The Supreme Judicial Court of Maine recently affirmed a lower court’s judgment in favor of defendant title insurance company and the denial of plaintiff’s cross-motion for summary judgment in an action for coverage and indemnification under a title insurance policy on the ground that plaintiff failed to identify any cloud on its title or any other title defect that would implicate defendant’s duty to defend. See Osprey Landing, LLC v. First Am. Title Ins. Co., 2017 WL 931383 (Me. March 9, 2017). In the case, plaintiff acquired a parcel of oceanfront property and purchased a title insurance policy from defendant. After the transfer of the parcel, plaintiff sued the owners of a lot abutting the property, claiming that a deeded easement over the neighboring lot permitted passage of motor vehicles. The neighbors counterclaimed, asserting the existence of a private prescriptive easement over plaintiff’s property. Although plaintiff filed a claim with defendant at that time, the neighbors subsequently dismissed their claim with prejudice. In connection with that litigation, however, the prior owner of the insured property was deposed, and he expressed his knowledge of a history of public use of a path over the insured property. He also executed an affidavit with the same claim. Plaintiff then filed a claim with defendant, alleging a prescriptive easement over the insured property. Defendant declined, and procured a second affidavit from the prior owner, in which the prior owner stated that he asserted no claim to a prescriptive easement over the property himself and knew of no one who could do so. Plaintiff filed the instant action to enforce defendant’s purported duty to defend and indemnify plaintiff. The trial court granted defendant’s motion for summary judgment as to all counts and denied plaintiff’s cross-motion for summary judgment.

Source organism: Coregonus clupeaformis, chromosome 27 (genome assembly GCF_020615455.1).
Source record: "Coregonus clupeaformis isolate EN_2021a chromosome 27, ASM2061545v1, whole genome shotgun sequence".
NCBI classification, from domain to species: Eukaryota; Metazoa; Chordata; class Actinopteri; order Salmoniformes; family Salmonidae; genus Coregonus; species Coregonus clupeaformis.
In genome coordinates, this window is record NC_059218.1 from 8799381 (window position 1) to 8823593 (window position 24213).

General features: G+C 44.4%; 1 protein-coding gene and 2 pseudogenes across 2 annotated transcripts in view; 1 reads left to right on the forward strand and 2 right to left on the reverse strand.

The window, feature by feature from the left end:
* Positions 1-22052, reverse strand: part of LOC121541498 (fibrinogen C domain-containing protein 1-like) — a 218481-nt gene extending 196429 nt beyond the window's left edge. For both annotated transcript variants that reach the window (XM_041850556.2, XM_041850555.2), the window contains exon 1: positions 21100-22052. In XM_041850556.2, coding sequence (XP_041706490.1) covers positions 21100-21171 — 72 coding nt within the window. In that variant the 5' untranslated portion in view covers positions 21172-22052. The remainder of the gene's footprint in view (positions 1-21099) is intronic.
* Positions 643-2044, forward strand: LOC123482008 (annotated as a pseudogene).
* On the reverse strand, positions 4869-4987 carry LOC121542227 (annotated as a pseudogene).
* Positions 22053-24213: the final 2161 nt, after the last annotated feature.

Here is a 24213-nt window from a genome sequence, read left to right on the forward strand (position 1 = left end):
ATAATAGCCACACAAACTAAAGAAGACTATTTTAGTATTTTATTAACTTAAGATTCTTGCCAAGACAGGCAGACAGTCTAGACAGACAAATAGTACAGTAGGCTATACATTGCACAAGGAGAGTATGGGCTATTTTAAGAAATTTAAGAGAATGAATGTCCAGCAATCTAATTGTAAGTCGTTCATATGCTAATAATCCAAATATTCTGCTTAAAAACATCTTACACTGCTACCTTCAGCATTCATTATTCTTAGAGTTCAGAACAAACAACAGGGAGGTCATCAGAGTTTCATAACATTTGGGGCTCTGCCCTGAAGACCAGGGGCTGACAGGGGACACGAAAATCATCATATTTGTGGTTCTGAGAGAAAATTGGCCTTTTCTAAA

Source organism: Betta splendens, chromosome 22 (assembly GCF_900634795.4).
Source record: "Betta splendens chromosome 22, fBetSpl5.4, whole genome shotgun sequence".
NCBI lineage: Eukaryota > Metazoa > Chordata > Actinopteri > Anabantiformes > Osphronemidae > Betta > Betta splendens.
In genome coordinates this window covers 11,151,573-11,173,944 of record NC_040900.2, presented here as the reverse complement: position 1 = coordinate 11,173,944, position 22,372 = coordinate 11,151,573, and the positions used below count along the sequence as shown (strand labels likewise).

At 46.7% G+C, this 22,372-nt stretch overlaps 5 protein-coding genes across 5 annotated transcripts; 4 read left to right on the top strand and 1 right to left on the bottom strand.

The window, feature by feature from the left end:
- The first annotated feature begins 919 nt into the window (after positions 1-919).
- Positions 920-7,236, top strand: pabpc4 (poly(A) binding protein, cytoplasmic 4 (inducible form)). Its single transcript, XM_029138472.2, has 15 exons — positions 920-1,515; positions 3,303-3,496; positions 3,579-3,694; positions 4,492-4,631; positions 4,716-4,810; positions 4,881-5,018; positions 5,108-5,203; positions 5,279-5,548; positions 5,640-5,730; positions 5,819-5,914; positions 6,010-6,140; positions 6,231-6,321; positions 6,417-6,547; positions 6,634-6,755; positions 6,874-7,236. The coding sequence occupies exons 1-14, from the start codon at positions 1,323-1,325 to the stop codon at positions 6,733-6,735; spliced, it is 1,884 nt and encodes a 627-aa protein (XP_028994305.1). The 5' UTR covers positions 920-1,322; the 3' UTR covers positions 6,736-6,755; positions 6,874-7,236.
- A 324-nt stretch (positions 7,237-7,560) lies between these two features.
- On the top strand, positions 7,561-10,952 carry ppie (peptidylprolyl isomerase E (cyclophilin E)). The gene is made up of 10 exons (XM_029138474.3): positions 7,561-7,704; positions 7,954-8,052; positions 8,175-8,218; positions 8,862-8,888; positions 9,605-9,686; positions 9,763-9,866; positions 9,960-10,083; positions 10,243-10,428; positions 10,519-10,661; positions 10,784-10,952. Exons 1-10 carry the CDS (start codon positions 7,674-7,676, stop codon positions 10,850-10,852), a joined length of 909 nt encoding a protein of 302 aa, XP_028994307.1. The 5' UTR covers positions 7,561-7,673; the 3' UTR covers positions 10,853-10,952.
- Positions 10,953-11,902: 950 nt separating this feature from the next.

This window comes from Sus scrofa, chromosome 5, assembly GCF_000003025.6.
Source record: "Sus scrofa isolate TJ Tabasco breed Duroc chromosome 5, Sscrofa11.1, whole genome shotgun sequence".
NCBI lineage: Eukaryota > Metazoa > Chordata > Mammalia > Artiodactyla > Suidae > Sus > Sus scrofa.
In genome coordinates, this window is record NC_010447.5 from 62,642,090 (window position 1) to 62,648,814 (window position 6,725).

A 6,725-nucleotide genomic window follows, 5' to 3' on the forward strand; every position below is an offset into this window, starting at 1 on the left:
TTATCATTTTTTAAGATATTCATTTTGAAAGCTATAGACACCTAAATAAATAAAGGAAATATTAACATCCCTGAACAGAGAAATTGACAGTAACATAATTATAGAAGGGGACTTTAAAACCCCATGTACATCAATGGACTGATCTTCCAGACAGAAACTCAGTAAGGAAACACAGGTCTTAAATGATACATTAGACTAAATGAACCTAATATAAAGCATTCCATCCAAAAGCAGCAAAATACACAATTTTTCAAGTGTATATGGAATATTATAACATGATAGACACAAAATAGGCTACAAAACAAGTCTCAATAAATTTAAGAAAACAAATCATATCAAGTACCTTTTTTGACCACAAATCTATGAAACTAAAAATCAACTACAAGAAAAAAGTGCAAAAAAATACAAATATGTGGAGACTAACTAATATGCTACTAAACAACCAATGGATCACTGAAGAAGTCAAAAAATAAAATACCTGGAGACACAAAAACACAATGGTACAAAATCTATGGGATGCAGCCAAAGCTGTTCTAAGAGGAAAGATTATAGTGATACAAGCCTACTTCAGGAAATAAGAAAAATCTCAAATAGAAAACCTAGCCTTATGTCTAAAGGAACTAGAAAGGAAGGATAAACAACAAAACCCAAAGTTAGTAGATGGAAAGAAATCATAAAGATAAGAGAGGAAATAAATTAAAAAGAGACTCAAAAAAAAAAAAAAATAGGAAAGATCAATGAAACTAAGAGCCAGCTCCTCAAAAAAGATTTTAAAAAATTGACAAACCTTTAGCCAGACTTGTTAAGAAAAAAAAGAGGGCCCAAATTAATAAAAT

On appeal, the Court noted that each of plaintiff’s three arguments were an iteration of a single issue: plaintiff believes that the prior owner’s deposition and affidavit create the risk of a future public prescriptive easement claim adverse to plaintiff’s title and, therefore, the policy requires defendant to take some action to either clear plaintiff’s title or compensate plaintiff for this perceived title defect. The Court affirmed the lower court’s judgment and rejected plaintiff’s argument that the prior owner’s statements created a “triggering event” requiring defendant to take any action. The Court further determined that the language of the policy is unambiguous, and the policy only imposes an obligation on defendant to “provide for the defense” of plaintiff’s title upon plaintiff’s request when a third party makes a claim adverse to plaintiff’s title. The Court noted that the neighbors’ counterclaim was dismissed with prejudice, and therefore there is currently no known claim against plaintiff’s title. Further, plaintiff could not identify any specific “loss or damage” within the meaning of the policy caused by the alleged easement. Accordingly, the Court held that “[n]o obligation is imposed on [defendant] under these circumstances to preemptively indemnify [plaintiff] despite the lack of proof of the existence of an easement or litigation claiming one. We have never before held that the mere possibility of future claims for public easements renders title unmarketable, and will not do so here.”